Live From CFP National Championship: Reimagined Megacast Leverages Player-Tracking Tech

ESPN brings back its ultra-robust Megacast again this year at the College Football Playoff National Championship Game, a programming assault in which virtually every outlet of the ESPN family will offer a unique way of watching tonight’s showdown between Ohio State and Oregon. This year’s version of Megacast grows to 12 viewing options — from the eight available at the title game in Pasadena last year — and includes options with a focus on player tracking and data analytics.

ESPNChyronHego’s TRACAB player-tracking system will be used in two Megacast offerings: Off the Ball, a studio-based breakdown of action happening away from the ball, and Film Room, a wildly popular feature of last year’s Megacast  offering a thorough breakdown of the game using in-studio analysts in real time. These enhanced telecasts will feature Chyron technology over the “All 22” camera to identify player positioning, speed, etc.

Also, the Megacast will feature a new “channel,” called DataCenter, intended to further leverage the commitment to player-tracking technology that ESPN has deployed throughout the stadium for tonight’s game. The commercial-free coverage will include a full offering of on-screen graphic content: analytics, player tracking, curated social-media reaction, and more.

Making its collegiate debut for ESPN, ncam virtual-graphics and augmented-reality tracking system is built into the Skycam hovering above the field inside AT&T Stadium. The technology has been featured on Monday Night Football and various X Games events for the network.

The full Megacast menu looks to offer every fan an opportunity to view the game in a specific the way or to check out a few of the options throughout the night, besides watching the traditional game telecast on ESPN. There are ways to view exclusive camera angles, such as Coachcams and a raw feed of the Spidercam. Fans of hometown teams can also watch the telecast with their hometown radio announcers fed in. There’s even an option with no announcers at all.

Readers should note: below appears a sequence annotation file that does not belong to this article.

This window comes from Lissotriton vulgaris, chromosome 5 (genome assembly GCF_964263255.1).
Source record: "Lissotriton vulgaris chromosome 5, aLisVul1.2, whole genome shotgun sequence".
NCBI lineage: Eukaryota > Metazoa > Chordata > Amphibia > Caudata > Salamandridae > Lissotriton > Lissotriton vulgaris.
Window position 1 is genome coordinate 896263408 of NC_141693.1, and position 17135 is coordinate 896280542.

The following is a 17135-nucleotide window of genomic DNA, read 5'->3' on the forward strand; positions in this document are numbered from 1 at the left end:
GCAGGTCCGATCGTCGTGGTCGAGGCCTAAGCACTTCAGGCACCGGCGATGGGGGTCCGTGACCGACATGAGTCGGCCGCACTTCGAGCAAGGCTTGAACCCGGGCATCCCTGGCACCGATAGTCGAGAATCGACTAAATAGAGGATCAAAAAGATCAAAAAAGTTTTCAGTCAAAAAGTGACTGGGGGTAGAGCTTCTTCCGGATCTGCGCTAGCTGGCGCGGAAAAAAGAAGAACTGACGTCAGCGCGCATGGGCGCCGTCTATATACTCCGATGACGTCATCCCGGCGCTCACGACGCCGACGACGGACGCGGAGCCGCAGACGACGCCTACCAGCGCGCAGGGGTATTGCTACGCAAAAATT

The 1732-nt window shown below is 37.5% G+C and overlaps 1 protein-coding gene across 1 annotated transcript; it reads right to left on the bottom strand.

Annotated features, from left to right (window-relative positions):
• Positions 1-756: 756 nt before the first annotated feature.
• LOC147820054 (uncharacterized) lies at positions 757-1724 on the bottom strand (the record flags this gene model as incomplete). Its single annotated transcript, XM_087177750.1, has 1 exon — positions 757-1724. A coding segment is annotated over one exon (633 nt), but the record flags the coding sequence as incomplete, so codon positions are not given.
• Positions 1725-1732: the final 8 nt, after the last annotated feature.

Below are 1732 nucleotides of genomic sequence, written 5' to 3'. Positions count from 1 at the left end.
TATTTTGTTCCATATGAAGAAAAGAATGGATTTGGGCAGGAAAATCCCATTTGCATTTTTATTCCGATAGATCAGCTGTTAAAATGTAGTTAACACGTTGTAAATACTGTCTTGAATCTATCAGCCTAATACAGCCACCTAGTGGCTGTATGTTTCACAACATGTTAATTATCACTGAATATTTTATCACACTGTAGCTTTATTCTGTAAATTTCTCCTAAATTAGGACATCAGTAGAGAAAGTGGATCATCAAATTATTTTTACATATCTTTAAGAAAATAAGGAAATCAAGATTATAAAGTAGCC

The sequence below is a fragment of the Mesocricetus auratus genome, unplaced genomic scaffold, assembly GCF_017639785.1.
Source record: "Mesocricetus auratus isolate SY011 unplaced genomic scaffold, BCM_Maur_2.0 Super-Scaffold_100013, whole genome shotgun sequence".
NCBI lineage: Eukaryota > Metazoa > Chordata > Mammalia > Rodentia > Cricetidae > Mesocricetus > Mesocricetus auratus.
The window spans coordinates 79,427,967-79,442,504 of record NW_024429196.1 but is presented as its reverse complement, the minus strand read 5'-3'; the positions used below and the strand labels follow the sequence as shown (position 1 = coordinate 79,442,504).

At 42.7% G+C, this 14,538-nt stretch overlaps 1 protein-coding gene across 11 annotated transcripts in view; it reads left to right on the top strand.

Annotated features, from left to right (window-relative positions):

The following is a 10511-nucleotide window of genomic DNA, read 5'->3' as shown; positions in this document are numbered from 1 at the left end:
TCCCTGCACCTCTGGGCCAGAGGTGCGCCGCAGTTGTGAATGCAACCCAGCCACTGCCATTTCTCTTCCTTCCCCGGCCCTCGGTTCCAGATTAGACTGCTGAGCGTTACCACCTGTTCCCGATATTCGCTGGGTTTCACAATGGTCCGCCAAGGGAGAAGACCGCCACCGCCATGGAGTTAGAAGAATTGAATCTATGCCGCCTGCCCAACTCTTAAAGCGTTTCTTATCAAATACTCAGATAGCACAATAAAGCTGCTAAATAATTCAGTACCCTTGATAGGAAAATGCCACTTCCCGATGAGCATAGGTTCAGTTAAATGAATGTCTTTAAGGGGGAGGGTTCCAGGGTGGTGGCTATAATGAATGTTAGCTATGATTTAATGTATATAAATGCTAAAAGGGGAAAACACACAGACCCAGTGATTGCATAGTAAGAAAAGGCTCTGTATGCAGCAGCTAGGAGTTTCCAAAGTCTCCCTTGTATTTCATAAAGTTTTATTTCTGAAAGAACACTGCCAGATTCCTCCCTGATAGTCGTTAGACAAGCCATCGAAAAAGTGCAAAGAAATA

But how is ESPN deciding which Megacast channels are produced onsite and which are handled “at home” in ESPN facilities? It all depends on what tools are needed where.

“We have taken on the challenge of putting more isolated camera feeds up [via satellite] through our transmit path to the [Los Angeles] facilities that are producing some of these shows so they can selectively pick them off and use them as they need them,” says Kevin Hendel, a remote operations manager for ESPN.

Determining which signals go where is, in his words, an exercise of maximizing equipment onsite to support production facilities in Los Angeles and Bristol.

“Some of the shows have a whole lot of graphics inserts and would require almost a full production-control room or a mobile unit here,” he says, “so we delegated those sorts of things to [production facilities].”

Two key onsite Megacast productions are Taco Bell Student Section and Sounds of the Game. The former, another commercial-free option, will feature cameras dedicated to shooting fan sections of each team, along with cheerleaders, band, mascot, etc. The sponsored element has its own dedicated mobile unit (Lyon Video’s Lyon 3), producer, director, and crew. Two hard cameras are pointed at each section, and two wireless cameras will be working the show. Sounds of the Game will be produced out of a Game Creek Video B unit equipped with a 16-channel mixer taking in audio signals from more than 70 microphones placed around the stadium. An associate producer will monitor that mix, which, this year, will include the in-stadium PA announcer as well.